The centuries old UK tradition that voters sanction their legislators at election time  was ditched for a complex of reasons, one of which was to be an insider of the potential European superpower, and not an outsider and a target of its vindictiveness.  But when the idea was proposed to revise the Act, two replies came from Remainers: the UK must abide by its Treaty commitments; Leavers would exploit every opportunity to challenge EU rules. They, the Remainers, got their just deserts on June 23 2016. The result is that Leavers, having won the June 23 referendum,  now definitely challenge EU rules, and a Treaty commitment is being ditched. In the self congratulatory world of the Whitehall “bubble” that may be considered as an honourable defeat, or it may be considered an idiotic consistency of purpose. Which way you judge depends of course on what you value most: had Remainers really wanted to Remain, they would have agreed to give more powers to Westminster to challenge EU rule-making. But that would have meant disguarding their closet supra-nationalism.

There was no chance of this happening. The consistency of purpose is that Whitehall’s mandarins in fact accepted, as the terms of Prime Minister Cameron’s four conditions to stay in made only too clear,  that the UK was to be a province, or rather four,  in  an EU super- state. They advised Cameron to go to the country in defence of a muted parliament..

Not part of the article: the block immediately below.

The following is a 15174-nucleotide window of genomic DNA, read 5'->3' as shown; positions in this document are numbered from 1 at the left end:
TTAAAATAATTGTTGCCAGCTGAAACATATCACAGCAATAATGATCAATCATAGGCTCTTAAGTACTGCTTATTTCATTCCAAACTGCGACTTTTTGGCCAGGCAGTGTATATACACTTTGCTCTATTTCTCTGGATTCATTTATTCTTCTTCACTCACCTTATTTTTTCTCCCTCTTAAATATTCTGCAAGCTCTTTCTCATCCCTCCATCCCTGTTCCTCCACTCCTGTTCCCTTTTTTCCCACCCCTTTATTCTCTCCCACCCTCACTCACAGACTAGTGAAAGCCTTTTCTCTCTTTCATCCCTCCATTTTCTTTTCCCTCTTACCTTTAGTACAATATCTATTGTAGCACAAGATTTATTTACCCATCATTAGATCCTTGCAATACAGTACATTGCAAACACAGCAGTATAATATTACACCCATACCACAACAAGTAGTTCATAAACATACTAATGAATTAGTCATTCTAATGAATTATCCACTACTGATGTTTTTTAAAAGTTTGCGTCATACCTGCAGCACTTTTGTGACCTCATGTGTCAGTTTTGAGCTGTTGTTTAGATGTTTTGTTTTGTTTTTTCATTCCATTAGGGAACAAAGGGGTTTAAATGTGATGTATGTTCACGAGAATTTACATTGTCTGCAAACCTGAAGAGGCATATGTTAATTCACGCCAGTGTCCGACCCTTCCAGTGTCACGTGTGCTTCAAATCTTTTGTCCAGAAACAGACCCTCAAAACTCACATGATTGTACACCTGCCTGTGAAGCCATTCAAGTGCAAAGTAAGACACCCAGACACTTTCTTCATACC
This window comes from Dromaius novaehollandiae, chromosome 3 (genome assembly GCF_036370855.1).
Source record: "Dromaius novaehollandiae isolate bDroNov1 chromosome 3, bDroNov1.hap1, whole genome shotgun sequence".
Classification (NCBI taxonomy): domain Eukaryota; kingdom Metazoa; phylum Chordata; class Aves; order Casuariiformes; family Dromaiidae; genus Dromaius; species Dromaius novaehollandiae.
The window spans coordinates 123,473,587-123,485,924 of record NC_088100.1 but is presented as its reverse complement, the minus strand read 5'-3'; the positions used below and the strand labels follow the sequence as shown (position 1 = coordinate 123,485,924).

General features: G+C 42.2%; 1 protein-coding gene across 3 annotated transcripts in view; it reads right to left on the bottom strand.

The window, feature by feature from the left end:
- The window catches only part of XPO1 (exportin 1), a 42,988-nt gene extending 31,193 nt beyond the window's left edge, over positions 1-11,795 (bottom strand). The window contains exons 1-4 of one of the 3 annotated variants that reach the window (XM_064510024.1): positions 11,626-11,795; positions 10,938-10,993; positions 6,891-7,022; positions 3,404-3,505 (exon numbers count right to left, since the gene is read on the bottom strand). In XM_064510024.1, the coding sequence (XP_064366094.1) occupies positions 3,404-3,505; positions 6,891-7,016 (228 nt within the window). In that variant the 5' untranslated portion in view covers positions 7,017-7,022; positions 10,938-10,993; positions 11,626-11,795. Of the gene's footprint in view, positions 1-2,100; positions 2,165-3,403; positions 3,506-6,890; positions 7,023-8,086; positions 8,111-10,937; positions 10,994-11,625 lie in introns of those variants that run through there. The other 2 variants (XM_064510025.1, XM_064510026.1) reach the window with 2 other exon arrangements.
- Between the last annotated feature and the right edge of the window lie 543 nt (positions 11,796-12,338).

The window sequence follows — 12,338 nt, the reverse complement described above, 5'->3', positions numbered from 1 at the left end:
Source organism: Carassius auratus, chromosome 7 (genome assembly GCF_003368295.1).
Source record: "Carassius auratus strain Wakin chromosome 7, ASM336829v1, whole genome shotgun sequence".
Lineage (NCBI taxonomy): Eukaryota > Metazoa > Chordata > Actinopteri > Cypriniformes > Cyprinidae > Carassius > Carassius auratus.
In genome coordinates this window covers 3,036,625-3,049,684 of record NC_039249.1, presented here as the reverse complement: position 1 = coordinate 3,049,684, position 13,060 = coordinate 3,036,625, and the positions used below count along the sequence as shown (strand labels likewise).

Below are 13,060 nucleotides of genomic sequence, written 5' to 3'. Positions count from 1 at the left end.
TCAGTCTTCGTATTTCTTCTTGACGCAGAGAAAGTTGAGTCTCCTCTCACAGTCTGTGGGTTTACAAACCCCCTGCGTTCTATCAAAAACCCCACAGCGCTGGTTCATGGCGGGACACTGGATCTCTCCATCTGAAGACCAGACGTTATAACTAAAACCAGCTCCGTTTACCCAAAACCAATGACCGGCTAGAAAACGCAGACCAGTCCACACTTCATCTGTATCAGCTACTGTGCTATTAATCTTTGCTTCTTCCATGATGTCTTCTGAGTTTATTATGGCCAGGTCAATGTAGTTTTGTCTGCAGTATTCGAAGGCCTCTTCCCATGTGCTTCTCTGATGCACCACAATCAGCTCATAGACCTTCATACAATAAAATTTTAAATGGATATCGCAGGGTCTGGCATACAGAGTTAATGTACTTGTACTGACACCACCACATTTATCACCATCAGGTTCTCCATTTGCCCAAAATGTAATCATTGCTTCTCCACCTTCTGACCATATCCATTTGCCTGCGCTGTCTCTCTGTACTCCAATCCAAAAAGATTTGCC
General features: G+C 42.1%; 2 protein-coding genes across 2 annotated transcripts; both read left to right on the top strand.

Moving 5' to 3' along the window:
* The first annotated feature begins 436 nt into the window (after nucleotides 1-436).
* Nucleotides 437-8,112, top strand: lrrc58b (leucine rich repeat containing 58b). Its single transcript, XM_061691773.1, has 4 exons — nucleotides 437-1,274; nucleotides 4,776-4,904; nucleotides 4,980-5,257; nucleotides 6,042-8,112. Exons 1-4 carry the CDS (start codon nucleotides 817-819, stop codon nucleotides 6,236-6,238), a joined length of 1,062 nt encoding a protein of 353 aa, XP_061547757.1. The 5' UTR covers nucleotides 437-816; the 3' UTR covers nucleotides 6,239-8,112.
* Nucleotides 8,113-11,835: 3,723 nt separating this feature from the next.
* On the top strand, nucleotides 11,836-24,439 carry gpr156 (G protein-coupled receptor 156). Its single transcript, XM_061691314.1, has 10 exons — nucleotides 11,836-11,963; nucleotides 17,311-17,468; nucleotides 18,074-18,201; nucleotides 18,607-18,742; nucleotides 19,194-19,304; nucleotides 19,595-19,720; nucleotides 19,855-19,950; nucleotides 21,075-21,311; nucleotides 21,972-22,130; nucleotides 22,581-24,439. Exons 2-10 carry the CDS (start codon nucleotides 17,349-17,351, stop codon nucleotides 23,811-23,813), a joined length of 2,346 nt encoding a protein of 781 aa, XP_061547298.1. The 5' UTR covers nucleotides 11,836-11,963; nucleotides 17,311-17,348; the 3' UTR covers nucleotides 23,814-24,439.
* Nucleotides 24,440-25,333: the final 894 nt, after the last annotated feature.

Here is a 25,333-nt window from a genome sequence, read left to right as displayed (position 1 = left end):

The British voting public did not like what it saw, and voted out on June 23, a high risk position to take. What to do?

  1. Remainers want to creep back in. The terms for this will be merciless. No cherry picking, ie Germany and France pick as many of the UK cherries as they possibly can. Re-entry is defined in Article 49. It would mean the UK renegotiating from scratch. i.e. the UK would be tapped for the full £20 billion per annum of its annual gross contribution to the EU, without any refund. So far, over the past four decades or so, the UK has paid in £500 billion. In addition to its ongoing obligations until 2019, a Merkel led EU wants to put the leaving bill for then UK at 60 billion, then 80 billion, then 100 billion Euros. The Berlin-Brussels-Paris axis do not intend to negotiate. They intend to dictate and intimidate.